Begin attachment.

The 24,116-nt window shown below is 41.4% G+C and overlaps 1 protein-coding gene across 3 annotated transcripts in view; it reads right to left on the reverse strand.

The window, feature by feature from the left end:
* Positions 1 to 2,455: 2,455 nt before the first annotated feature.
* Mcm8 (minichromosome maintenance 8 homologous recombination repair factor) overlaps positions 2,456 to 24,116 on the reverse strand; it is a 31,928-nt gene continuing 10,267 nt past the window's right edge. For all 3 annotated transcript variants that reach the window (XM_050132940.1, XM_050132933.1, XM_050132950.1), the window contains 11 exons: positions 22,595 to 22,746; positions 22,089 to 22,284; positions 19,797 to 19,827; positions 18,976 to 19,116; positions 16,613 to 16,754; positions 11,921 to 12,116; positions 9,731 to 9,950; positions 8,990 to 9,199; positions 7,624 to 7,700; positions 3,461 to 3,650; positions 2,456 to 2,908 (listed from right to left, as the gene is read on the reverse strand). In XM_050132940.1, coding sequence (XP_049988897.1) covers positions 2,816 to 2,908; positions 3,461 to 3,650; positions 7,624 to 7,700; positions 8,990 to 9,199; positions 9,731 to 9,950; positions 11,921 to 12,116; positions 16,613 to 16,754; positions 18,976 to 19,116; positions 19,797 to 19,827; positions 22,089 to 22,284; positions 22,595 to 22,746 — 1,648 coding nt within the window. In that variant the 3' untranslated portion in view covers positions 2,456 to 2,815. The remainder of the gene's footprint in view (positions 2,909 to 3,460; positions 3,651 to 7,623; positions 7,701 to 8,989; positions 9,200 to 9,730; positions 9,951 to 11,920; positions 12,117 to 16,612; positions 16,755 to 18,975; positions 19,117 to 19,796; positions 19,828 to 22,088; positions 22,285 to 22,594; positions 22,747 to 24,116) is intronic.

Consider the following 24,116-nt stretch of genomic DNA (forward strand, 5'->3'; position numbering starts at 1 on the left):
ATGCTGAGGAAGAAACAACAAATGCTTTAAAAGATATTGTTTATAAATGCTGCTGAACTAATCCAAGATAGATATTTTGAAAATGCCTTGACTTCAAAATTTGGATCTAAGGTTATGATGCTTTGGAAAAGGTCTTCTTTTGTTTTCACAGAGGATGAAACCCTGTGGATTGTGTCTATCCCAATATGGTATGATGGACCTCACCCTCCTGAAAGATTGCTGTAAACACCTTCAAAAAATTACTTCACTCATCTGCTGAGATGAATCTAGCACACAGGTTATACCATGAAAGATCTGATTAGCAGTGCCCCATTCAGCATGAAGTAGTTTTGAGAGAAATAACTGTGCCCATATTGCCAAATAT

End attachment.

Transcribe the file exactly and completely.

The 24,116-nt window shown below is 41.4% G+C and overlaps 1 protein-coding gene across 3 annotated transcripts in view; it reads right to left on the reverse strand.

The window, feature by feature from the left end:
* Positions 1 to 2,455: 2,455 nt before the first annotated feature.
* Mcm8 (minichromosome maintenance 8 homologous recombination repair factor) overlaps positions 2,456 to 24,116 on the reverse strand; it is a 31,928-nt gene continuing 10,267 nt past the window's right edge. For all 3 annotated transcript variants that reach the window (XM_050132940.1, XM_050132933.1, XM_050132950.1), the window contains 11 exons: positions 22,595 to 22,746; positions 22,089 to 22,284; positions 19,797 to 19,827; positions 18,976 to 19,116; positions 16,613 to 16,754; positions 11,921 to 12,116; positions 9,731 to 9,950; positions 8,990 to 9,199; positions 7,624 to 7,700; positions 3,461 to 3,650; positions 2,456 to 2,908 (listed from right to left, as the gene is read on the reverse strand). In XM_050132940.1, coding sequence (XP_049988897.1) covers positions 2,816 to 2,908; positions 3,461 to 3,650; positions 7,624 to 7,700; positions 8,990 to 9,199; positions 9,731 to 9,950; positions 11,921 to 12,116; positions 16,613 to 16,754; positions 18,976 to 19,116; positions 19,797 to 19,827; positions 22,089 to 22,284; positions 22,595 to 22,746 — 1,648 coding nt within the window. In that variant the 3' untranslated portion in view covers positions 2,456 to 2,815. The remainder of the gene's footprint in view (positions 2,909 to 3,460; positions 3,651 to 7,623; positions 7,701 to 8,989; positions 9,200 to 9,730; positions 9,951 to 11,920; positions 12,117 to 16,612; positions 16,755 to 18,975; positions 19,117 to 19,796; positions 19,828 to 22,088; positions 22,285 to 22,594; positions 22,747 to 24,116) is intronic.

Consider the following 24,116-nt stretch of genomic DNA (forward strand, 5'->3'; position numbering starts at 1 on the left):
ATGCTGAGGAAGAAACAACAAATGCTTTAAAAGATATTGTTTATAAATGCTGCTGAACTAATCCAAGATAGATATTTTGAAAATGCCTTGACTTCAAAATTTGGATCTAAGGTTATGATGCTTTGGAAAAGGTCTTCTTTTGTTTTCACAGAGGATGAAACCCTGTGGATTGTGTCTATCCCAATATGGTATGATGGACCTCACCCTCCTGAAAGATTGCTGTAAACACCTTCAAAAAATTACTTCACTCATCTGCTGAGATGAATCTAGCACACAGGTTATACCATGAAAGATCTGATTAGCAGTGCCCCATTCAGCATGAAGTAGTTTTGAGAGAAATAACTGTGCCCATATTGCCAAATAT